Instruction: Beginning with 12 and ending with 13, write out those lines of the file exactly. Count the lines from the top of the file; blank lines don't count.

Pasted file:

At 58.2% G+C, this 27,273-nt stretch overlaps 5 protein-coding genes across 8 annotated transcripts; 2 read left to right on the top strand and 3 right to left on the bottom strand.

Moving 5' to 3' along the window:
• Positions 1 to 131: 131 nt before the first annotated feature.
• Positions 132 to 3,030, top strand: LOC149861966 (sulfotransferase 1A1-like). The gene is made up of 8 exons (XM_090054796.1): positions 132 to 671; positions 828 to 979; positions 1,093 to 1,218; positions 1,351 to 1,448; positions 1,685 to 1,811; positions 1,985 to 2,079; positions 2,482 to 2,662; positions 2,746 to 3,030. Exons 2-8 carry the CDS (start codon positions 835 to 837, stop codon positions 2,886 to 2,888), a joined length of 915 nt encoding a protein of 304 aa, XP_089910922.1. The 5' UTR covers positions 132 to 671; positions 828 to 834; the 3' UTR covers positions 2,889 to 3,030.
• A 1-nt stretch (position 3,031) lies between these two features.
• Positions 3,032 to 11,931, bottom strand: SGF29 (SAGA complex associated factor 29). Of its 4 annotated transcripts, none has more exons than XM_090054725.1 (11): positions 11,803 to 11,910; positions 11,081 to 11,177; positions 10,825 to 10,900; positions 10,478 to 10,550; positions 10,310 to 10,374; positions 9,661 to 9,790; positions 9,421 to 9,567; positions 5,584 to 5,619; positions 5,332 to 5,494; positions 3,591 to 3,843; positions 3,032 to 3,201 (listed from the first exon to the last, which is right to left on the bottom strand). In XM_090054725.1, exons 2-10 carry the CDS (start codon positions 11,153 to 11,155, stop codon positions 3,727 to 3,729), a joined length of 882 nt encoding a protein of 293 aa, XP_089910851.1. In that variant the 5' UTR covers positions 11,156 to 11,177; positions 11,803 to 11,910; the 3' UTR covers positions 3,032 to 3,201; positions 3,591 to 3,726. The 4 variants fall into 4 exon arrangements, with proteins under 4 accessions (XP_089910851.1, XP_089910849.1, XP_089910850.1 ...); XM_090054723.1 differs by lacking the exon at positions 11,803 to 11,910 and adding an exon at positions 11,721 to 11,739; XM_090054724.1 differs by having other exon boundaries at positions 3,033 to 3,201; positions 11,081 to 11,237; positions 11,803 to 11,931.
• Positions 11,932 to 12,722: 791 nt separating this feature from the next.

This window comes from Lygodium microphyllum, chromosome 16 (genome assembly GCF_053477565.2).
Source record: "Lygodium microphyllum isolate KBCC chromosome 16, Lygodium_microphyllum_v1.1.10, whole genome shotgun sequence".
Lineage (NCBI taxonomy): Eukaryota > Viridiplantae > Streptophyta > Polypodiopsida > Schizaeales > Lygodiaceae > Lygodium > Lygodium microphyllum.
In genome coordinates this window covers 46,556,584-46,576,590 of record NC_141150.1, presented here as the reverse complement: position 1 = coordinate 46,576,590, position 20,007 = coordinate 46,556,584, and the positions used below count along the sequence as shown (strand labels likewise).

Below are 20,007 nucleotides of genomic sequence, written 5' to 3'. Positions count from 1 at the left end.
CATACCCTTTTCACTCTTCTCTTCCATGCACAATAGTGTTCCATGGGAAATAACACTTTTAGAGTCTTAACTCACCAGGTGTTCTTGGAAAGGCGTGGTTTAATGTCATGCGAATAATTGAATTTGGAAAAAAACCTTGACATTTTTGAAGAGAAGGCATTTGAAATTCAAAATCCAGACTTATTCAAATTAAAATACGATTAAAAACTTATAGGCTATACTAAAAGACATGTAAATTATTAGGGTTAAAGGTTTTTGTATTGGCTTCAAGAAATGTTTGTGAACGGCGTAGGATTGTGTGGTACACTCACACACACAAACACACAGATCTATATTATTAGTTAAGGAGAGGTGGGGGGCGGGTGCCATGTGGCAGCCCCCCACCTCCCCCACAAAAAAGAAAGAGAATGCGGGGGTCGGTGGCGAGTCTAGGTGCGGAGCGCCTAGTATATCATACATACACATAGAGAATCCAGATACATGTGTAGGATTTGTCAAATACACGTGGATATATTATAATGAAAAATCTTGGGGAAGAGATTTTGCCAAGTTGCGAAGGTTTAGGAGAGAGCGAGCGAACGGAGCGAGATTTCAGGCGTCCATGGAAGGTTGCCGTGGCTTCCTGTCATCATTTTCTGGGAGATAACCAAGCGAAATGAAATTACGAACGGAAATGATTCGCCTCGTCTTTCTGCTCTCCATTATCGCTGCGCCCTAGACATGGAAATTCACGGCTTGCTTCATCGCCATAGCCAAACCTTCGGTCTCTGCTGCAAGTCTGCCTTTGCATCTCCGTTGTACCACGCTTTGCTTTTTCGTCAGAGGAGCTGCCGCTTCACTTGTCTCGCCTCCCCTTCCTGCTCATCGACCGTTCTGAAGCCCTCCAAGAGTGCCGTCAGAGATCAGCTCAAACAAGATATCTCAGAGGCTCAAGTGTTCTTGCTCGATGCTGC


Below are 20,007 nucleotides of genomic sequence, written 5' to 3'. Positions count from 1 at the left end.
CATACCCTTTTCACTCTTCTCTTCCATGCACAATAGTGTTCCATGGGAAATAACACTTTTAGAGTCTTAACTCACCAGGTGTTCTTGGAAAGGCGTGGTTTAATGTCATGCGAATAATTGAATTTGGAAAAAAACCTTGACATTTTTGAAGAGAAGGCATTTGAAATTCAAAATCCAGACTTATTCAAATTAAAATACGATTAAAAACTTATAGGCTATACTAAAAGACATGTAAATTATTAGGGTTAAAGGTTTTTGTATTGGCTTCAAGAAATGTTTGTGAACGGCGTAGGATTGTGTGGTACACTCACACACACAAACACACAGATCTATATTATTAGTTAAGGAGAGGTGGGGGGCGGGTGCCATGTGGCAGCCCCCCACCTCCCCCACAAAAAAGAAAGAGAATGCGGGGGTCGGTGGCGAGTCTAGGTGCGGAGCGCCTAGTATATCATACATACACATAGAGAATCCAGATACATGTGTAGGATTTGTCAAATACACGTGGATATATTATAATGAAAAATCTTGGGGAAGAGATTTTGCCAAGTTGCGAAGGTTTAGGAGAGAGCGAGCGAACGGAGCGAGATTTCAGGCGTCCATGGAAGGTTGCCGTGGCTTCCTGTCATCATTTTCTGGGAGATAACCAAGCGAAATGAAATTACGAACGGAAATGATTCGCCTCGTCTTTCTGCTCTCCATTATCGCTGCGCCCTAGACATGGAAATTCACGGCTTGCTTCATCGCCATAGCCAAACCTTCGGTCTCTGCTGCAAGTCTGCCTTTGCATCTCCGTTGTACCACGCTTTGCTTTTTCGTCAGAGGAGCTGCCGCTTCACTTGTCTCGCCTCCCCTTCCTGCTCATCGACCGTTCTGAAGCCCTCCAAGAGTGCCGTCAGAGATCAGCTCAAACAAGATATCTCAGAGGCTCAAGTGTTCTTGCTCGATGCTGC